These studies explore the phenomenon of cyclosporine-induced autoimmunity in irradiated Lewis rats. We show that (a) the presence of a thymus is required, and autoimmune precursors develop in and exit from this organ to the peripheral lymphocyte pool within a 2-wk period after the initiation of cyclosporine treatment; (b) adoptive transfers of drug-induced autoimmunity to irradiated secondary recipients can be accomplished with relatively few cells of the Th subset, and these transfers of autoimmunity can be blocked by cotransfer of normal lymphoid cells; and (c) potency estimates, using popliteal lymph node assays in syngeneic and F1 recipients indicate similar levels of auto- and alloreactivity by cells from drug-induced autoimmune donors. These various findings indicate that this particular animal model may be useful for studies of the onset and control of autoimmunity, and they raise the possibility that the lack of autoimmunity in normal animals and its induction with cyclosporine may involve similar cellular mechanism as have been found to be operative in GVH reactions and specifically induced immunologic resistance to GVHD.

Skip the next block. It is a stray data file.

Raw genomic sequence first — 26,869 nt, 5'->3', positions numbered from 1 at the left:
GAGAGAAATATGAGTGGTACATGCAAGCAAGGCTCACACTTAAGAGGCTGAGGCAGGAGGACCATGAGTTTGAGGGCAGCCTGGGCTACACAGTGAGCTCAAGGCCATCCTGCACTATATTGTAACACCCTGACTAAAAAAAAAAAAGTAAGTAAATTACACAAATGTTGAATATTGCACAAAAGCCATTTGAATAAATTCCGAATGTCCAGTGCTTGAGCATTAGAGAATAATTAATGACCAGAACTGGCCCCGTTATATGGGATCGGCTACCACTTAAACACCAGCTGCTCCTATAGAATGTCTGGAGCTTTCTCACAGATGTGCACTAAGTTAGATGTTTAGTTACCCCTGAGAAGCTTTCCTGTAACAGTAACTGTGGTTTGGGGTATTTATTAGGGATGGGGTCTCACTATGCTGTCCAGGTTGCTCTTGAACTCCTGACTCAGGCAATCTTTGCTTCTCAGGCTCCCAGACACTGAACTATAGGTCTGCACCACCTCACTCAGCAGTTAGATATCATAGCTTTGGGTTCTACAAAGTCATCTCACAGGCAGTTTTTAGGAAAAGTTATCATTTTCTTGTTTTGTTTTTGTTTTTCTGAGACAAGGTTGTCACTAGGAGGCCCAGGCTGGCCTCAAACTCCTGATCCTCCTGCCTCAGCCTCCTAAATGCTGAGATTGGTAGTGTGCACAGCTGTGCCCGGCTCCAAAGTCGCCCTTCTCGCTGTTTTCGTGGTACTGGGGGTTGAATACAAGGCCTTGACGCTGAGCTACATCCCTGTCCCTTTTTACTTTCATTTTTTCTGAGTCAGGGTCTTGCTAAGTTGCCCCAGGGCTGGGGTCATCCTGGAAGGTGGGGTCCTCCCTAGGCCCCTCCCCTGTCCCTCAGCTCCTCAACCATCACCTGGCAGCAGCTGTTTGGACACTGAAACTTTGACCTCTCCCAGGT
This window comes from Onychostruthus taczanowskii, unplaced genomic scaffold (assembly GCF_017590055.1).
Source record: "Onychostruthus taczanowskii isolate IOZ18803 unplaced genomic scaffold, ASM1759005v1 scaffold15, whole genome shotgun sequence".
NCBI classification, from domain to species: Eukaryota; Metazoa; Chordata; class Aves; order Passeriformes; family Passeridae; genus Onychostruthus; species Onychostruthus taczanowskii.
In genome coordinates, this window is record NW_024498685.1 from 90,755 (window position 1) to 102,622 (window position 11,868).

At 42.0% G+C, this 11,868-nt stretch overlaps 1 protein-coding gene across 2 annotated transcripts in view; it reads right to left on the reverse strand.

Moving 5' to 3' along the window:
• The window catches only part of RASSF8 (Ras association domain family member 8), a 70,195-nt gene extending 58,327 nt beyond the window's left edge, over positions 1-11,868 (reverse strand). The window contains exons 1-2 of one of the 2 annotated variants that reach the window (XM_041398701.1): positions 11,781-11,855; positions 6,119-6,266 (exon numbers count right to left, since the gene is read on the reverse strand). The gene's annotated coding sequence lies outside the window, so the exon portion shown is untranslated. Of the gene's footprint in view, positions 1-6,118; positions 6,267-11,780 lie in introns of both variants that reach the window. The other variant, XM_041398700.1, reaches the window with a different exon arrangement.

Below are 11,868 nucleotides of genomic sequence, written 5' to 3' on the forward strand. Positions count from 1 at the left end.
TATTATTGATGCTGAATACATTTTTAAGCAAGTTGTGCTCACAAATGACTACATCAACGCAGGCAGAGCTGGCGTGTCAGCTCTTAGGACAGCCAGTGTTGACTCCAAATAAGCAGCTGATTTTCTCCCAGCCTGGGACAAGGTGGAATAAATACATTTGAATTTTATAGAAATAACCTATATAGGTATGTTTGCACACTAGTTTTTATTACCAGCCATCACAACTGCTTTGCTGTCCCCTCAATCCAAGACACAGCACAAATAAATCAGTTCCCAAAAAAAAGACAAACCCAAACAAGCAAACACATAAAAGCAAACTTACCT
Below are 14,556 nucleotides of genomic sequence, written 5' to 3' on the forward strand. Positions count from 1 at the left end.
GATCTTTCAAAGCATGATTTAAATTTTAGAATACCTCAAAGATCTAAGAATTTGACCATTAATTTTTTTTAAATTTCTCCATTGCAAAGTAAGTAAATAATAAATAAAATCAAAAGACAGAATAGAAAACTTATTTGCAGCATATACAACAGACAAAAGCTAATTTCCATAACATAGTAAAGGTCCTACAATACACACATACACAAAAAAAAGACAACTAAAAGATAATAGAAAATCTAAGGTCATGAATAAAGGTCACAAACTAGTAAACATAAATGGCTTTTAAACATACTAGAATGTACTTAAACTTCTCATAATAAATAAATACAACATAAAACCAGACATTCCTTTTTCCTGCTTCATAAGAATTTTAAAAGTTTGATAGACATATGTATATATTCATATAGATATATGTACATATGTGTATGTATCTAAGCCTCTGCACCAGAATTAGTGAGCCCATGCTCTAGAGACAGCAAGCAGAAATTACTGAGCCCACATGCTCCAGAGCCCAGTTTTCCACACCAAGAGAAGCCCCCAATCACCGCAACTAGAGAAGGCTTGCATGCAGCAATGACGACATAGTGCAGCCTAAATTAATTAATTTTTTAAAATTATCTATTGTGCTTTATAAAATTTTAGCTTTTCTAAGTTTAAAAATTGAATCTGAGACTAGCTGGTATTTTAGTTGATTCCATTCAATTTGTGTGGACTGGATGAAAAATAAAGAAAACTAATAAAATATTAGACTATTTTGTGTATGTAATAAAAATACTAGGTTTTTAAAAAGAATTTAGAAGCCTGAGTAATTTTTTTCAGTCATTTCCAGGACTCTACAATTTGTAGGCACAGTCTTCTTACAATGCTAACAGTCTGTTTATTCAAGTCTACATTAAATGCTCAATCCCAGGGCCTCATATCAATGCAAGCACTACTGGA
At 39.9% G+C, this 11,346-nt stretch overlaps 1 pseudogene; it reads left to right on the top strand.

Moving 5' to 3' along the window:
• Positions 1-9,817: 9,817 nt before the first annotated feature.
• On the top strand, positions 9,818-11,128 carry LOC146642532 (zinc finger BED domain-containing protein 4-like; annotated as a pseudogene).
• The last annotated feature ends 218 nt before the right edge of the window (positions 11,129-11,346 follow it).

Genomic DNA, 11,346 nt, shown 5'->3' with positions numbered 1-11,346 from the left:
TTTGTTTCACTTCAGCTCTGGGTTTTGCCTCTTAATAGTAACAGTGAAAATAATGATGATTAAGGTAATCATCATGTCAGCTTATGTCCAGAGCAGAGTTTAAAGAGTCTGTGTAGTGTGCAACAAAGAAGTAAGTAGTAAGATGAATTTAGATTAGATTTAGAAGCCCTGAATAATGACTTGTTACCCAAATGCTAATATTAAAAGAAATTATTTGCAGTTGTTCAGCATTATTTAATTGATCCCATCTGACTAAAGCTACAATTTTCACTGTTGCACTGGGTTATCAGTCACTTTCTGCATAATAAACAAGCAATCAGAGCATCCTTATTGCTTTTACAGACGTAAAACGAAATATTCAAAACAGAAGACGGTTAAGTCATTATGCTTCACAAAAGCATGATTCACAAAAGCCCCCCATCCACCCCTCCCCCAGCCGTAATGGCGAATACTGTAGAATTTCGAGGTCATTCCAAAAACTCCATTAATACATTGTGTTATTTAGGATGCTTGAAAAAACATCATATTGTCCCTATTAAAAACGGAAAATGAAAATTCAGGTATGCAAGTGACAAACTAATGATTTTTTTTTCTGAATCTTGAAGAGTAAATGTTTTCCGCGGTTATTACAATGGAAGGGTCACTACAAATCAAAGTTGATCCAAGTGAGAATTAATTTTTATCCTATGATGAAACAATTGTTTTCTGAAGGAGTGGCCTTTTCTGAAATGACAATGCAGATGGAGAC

Cyclosporine-induced autoimmunity. Conditions for expressing disease, requirement for intact thymus, and potency estimates of autoimmune lymphocytes in drug-treated rats.
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R Sorokin, H Kimura, K Schroder, D H Wilson, D B Wilson; Cyclosporine-induced autoimmunity. Conditions for expressing disease, requirement for intact thymus, and potency estimates of autoimmune lymphocytes in drug-treated rats.. J Exp Med 1 November 1986; 164 (5): 1615–1625. doi: https://doi.org/10.1084/jem.164.5.1615
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